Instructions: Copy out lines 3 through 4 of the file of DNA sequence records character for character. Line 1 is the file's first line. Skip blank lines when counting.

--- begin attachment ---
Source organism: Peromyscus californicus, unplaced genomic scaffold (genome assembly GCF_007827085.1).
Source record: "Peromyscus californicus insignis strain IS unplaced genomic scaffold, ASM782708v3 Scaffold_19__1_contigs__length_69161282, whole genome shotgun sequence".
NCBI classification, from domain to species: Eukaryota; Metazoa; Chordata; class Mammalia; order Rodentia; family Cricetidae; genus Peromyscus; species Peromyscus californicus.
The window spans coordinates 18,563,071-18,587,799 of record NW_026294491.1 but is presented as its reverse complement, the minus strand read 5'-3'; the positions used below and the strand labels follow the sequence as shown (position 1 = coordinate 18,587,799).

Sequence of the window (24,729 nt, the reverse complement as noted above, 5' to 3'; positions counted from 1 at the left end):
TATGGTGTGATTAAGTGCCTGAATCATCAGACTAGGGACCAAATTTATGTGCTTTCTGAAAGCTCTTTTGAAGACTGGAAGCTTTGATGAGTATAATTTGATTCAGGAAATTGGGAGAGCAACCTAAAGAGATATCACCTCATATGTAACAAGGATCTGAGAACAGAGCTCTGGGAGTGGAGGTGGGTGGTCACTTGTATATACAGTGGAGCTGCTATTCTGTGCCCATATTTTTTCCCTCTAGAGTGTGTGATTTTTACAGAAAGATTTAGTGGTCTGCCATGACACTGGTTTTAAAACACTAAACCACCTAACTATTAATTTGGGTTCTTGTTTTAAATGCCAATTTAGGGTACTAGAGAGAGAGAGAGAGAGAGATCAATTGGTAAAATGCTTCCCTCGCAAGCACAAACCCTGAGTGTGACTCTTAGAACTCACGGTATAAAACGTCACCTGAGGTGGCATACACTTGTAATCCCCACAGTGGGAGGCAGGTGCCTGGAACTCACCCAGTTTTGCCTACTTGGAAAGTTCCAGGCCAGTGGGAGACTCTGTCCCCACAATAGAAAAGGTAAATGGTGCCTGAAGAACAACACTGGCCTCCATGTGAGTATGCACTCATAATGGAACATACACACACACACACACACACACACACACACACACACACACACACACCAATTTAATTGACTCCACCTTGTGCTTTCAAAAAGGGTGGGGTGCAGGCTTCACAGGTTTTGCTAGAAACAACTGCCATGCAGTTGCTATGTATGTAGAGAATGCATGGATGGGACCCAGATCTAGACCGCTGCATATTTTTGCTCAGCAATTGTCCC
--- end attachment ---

NCBI classification, from domain to species: Eukaryota; Metazoa; Chordata; class Mammalia; order Rodentia; family Cricetidae; genus Peromyscus; species Peromyscus californicus.
The window spans coordinates 18,563,071-18,587,799 of record NW_026294491.1 but is presented as its reverse complement, the minus strand read 5'-3'; the positions used below and the strand labels follow the sequence as shown (position 1 = coordinate 18,587,799).